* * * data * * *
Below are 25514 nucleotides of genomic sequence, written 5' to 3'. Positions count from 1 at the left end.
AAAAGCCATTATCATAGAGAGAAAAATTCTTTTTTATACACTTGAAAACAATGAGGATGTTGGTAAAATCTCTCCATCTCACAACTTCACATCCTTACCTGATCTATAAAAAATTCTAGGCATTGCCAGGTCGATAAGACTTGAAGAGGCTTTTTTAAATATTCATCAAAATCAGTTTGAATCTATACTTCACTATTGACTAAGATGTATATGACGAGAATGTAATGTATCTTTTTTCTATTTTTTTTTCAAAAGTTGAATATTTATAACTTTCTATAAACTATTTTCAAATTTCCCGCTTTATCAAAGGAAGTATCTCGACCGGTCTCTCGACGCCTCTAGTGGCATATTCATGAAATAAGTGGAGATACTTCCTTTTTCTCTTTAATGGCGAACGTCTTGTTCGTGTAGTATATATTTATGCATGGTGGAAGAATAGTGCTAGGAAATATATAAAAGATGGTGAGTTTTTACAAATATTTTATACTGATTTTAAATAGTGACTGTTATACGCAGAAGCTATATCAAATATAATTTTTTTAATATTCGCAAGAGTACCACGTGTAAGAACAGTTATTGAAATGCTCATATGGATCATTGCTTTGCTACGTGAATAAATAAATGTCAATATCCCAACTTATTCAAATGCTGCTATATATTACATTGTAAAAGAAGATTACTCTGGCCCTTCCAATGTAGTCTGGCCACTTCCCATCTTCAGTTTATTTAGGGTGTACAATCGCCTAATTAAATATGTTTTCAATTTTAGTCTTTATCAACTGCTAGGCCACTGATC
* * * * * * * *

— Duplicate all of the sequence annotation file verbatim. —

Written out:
Below are 25514 nucleotides of genomic sequence, written 5' to 3'. Positions count from 1 at the left end.
AAAAGCCATTATCATAGAGAGAAAAATTCTTTTTTATACACTTGAAAACAATGAGGATGTTGGTAAAATCTCTCCATCTCACAACTTCACATCCTTACCTGATCTATAAAAAATTCTAGGCATTGCCAGGTCGATAAGACTTGAAGAGGCTTTTTTAAATATTCATCAAAATCAGTTTGAATCTATACTTCACTATTGACTAAGATGTATATGACGAGAATGTAATGTATCTTTTTTCTATTTTTTTTTCAAAAGTTGAATATTTATAACTTTCTATAAACTATTTTCAAATTTCCCGCTTTATCAAAGGAAGTATCTCGACCGGTCTCTCGACGCCTCTAGTGGCATATTCATGAAATAAGTGGAGATACTTCCTTTTTCTCTTTAATGGCGAACGTCTTGTTCGTGTAGTATATATTTATGCATGGTGGAAGAATAGTGCTAGGAAATATATAAAAGATGGTGAGTTTTTACAAATATTTTATACTGATTTTAAATAGTGACTGTTATACGCAGAAGCTATATCAAATATAATTTTTTTAATATTCGCAAGAGTACCACGTGTAAGAACAGTTATTGAAATGCTCATATGGATCATTGCTTTGCTACGTGAATAAATAAATGTCAATATCCCAACTTATTCAAATGCTGCTATATATTACATTGTAAAAGAAGATTACTCTGGCCCTTCCAATGTAGTCTGGCCACTTCCCATCTTCAGTTTATTTAGGGTGTACAATCGCCTAATTAAATATGTTTTCAATTTTAGTCTTTATCAACTGCTAGGCCACTGATC